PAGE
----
A. I tried to think of something since everyone says automated phone service, but I have to agree. They are very aggravating.
Q. What is your favorite work-related gadget?
A. My frozen Margarita machine.
Q. I'm up and going by? And what is your morning routine?
A. I am up at 6:30 a.m., drinking my coffee and reading The Albany Herald. I am usually going, on a good day, by 8:30 am.
Q. Favorite hobbies or activity outside work?
A. Sitting in my favorite chair, watching TV, through my eyelids.
Q. If you could take back one business decision you made in your career, what would it be?
A. I went to Cambridge, Md., in 1996 to help build a box plant from scratch. I had been there about five years when an old boss called and wanted me to come to Memphis and help him do the same. I did and after nine months they closed and I had no job; although it did get me back to Albany and here at Moe's.
Q. Best thing about your job?
A. I can come and go as I please, and I have met some great people over the years at Moe's.
Q. Worst thing about your job?
A. It's a 24/7 job.
Q. The most beneficial course I took in school was?
A. Political science was probably, not most beneficial, but it must have been my favorite because I had to take it three times.
Q. What would be your dream job if you were able to pick a position outside your current career path?
Q. Finish this thought: "On the first anniversary of my retirement, I see myself...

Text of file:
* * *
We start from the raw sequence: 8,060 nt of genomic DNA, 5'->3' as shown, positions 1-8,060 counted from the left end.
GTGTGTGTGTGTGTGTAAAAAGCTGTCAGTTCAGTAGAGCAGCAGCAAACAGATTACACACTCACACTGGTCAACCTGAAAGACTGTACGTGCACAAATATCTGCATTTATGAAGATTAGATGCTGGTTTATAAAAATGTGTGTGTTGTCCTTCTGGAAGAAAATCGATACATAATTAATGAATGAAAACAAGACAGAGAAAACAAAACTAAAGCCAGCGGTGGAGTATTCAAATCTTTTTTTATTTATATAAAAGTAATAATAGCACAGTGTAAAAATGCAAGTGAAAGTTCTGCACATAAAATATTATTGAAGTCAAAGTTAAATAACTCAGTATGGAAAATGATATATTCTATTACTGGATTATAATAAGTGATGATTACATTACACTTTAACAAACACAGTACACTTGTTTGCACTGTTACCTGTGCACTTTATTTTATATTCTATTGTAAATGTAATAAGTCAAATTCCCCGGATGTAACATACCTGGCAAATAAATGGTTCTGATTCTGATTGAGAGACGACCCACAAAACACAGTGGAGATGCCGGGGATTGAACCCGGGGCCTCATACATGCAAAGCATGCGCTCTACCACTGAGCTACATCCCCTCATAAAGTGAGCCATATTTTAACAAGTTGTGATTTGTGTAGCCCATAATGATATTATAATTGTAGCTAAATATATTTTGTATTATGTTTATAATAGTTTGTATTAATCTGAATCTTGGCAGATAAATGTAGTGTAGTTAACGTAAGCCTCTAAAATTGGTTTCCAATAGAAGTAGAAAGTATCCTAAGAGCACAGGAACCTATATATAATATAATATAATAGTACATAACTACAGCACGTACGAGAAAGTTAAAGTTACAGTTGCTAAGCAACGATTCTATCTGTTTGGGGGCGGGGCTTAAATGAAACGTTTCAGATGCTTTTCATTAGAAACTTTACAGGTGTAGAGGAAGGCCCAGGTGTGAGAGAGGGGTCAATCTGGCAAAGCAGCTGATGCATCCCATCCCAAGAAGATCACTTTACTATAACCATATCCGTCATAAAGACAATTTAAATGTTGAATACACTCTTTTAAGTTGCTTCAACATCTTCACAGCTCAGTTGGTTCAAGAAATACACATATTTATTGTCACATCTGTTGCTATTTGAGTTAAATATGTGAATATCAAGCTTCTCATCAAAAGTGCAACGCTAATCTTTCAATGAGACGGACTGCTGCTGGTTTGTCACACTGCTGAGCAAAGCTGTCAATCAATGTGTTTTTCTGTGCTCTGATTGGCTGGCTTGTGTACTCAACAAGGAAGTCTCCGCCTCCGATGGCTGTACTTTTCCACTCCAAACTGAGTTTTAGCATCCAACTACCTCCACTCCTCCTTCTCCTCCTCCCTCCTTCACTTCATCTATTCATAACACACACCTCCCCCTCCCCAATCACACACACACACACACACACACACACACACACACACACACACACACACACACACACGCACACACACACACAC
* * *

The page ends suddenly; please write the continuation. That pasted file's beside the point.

A. Crown Hill. unless I hit the lottery, I will always have to work.
Q. What is the one trait a strong business leader cannot afford to be without?
A. A strong desire to succeed.
Q. Crystal ball time: What's your call on when the economic recovery for our area will be in full swing?
A. Hard to say. One thing for sure, we need to support our local manufacturing companies. If we lose another big employer, Albany will be in serious trouble. The city of Albany has to be more small business friendly and work with owners.
Q. What kind of music might I find on your list of most played on your iPod?
A. Classic Rock and classic country. By the way, what is an iPod?
Q. What do you think is the biggest change Albany will see in the next 10 years?
A. Hopefully, Albany will continue to grow and prosper. To be honest, if we can't get our city leaders to listen and work for the taxpaying public, I am afraid Albany could become a ghost town. I was born and raised here and lived here most of my life, and I am proud to be an Albanian. Hopefully, our leaders will listen to our concerns and build on the needs for all citizens and not just a few.
Q. What was the best vacation you've ever taken? Why?
A. All the vacations we took when my kids were young. You don't realize how good they really were until you get older and your kids are not kids anymore. Time goes by too fast. Enjoy every minute of your time with your family.
Q. What are the biggest changes you have seen in your specific line of business over the past few years?
A. The cost of goods continue to increase and minimum wage increasing by 40 percent over the last three years have made it hard to maintain our prices and has hurt a lot of the fast-food industry.